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 27 May 2018

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Cyclosporine monitoring based on 2-hour post-dose levels improves transplant outcomes

Monitoring 2-hour post-dose cyclosporin levels is superior to using conventional pre-dose levels in liver transplantation, and results in a reduction in the incidence and severity of acute cellular rejection, without detrimental effect on the drug safety profile, according to research published in the latest issue of Transplantation.

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An international group of researchers assessed the clinical usefulness of monitoring 2-hour post-dose cyclosporine (C2) levels in liver transplant recipients.

This was compared with using conventional trough cyclosporine blood levels (pre-dose) (C0).

A total of 307 de novo liver transplant patients, from 29 centers in 9 countries, were included in the study.

Cyclosporine oral therapy was initiated at 15 mg/kg/day and dose adjusted according to predetermined C2 or C0 target level ranges.

Baseline characteristics were similar between groups.

Graft loss at 12 weeks (retransplantation or death) occurred in 6.8% of C2 and in 7.0% of C0 patients.

Overall incidence of treated acute rejection was lower for C2 (24%) than C0 patients (32%).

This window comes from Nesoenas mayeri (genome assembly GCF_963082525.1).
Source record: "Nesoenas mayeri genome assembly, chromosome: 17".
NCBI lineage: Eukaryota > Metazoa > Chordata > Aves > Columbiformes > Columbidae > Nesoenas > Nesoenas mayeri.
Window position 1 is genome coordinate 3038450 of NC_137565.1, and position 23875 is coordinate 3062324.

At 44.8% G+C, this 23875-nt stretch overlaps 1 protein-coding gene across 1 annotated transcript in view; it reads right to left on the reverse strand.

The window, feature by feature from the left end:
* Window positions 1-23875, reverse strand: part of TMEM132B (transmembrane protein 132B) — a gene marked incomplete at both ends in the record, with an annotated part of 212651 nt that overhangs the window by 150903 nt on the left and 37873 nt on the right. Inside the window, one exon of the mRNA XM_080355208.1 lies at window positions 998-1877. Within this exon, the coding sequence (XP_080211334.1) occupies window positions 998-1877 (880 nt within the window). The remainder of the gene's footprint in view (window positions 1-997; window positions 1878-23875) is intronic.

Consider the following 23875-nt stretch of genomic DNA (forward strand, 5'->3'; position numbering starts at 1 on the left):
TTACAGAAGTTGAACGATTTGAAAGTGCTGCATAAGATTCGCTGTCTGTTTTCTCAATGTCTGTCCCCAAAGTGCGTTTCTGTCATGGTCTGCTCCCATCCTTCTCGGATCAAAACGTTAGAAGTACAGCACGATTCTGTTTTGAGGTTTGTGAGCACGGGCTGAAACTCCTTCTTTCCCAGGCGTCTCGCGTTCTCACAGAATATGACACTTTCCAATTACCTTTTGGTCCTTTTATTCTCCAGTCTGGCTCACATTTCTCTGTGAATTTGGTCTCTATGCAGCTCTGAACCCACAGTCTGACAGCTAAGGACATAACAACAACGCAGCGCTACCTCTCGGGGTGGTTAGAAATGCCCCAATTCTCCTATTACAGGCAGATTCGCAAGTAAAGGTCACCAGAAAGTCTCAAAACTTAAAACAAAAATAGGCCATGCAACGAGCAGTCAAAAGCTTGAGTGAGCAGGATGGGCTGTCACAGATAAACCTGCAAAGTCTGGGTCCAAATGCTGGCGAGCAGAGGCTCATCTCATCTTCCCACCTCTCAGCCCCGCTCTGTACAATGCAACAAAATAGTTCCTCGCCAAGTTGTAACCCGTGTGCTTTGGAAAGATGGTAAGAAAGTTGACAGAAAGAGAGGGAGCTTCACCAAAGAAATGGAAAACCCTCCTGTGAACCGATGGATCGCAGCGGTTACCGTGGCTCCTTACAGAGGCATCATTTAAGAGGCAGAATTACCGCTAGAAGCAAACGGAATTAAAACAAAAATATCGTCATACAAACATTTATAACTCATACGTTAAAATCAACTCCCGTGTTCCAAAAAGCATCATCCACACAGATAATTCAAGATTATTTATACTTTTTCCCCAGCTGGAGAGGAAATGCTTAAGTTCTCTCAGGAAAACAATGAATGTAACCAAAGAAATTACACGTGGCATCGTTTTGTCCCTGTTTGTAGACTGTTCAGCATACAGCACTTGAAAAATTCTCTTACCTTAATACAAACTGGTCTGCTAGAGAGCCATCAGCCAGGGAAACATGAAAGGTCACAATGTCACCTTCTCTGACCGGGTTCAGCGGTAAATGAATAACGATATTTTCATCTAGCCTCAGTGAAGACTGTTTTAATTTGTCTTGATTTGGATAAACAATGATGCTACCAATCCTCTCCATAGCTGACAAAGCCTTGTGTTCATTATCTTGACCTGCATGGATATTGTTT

In hepatitis C virus (HCV)-negative patients, the incidence of rejection in the C2 group was significantly less than in the C0 group (21% vs 33%).

However, in HCV-positive patients, the rejection rate was similar in both groups (27% for both groups).

Overall incidence of acute cellular rejection was lower when using C2 monitoring.
Transplantation

C2 patients (n = 16) who reached minimum target cyclosporin levels by day 3 had a notably low incidence of rejection (13%).

However, there was no difference in the incidence of rejection in C0 patients, irrespective of time to reach target level.

For biopsy-proven acute rejections (22% for C2 vs 30% for C0), the incidence of moderate and severe histological diagnosis was significantly lower in the C2 group than in the C0 group (47% vs 73%).

Safety profiles were similar between the two groups, with few patient withdrawals due to adverse events (10% for C2; 7% for C0).

Dr Gary Levy, of the Toronto General Hospital, in Canada, said on behalf of his colleagues, "Using C2 monitoring, the overall incidence of acute cellular rejection was lower compared with the C0 group.

"In addition, the histological severity of acute rejections was shown to be significantly milder for the C2 group, indicative of good long-term prognosis."

"These data demonstrate that the use of C2 monitoring is superior to C0 and results in a reduction in the incidence and severity of acute cellular rejection, without detrimental effect on the drug safety profile," he concluded.

Transplantation 2002; 73(6): 953-9
03 April 2002

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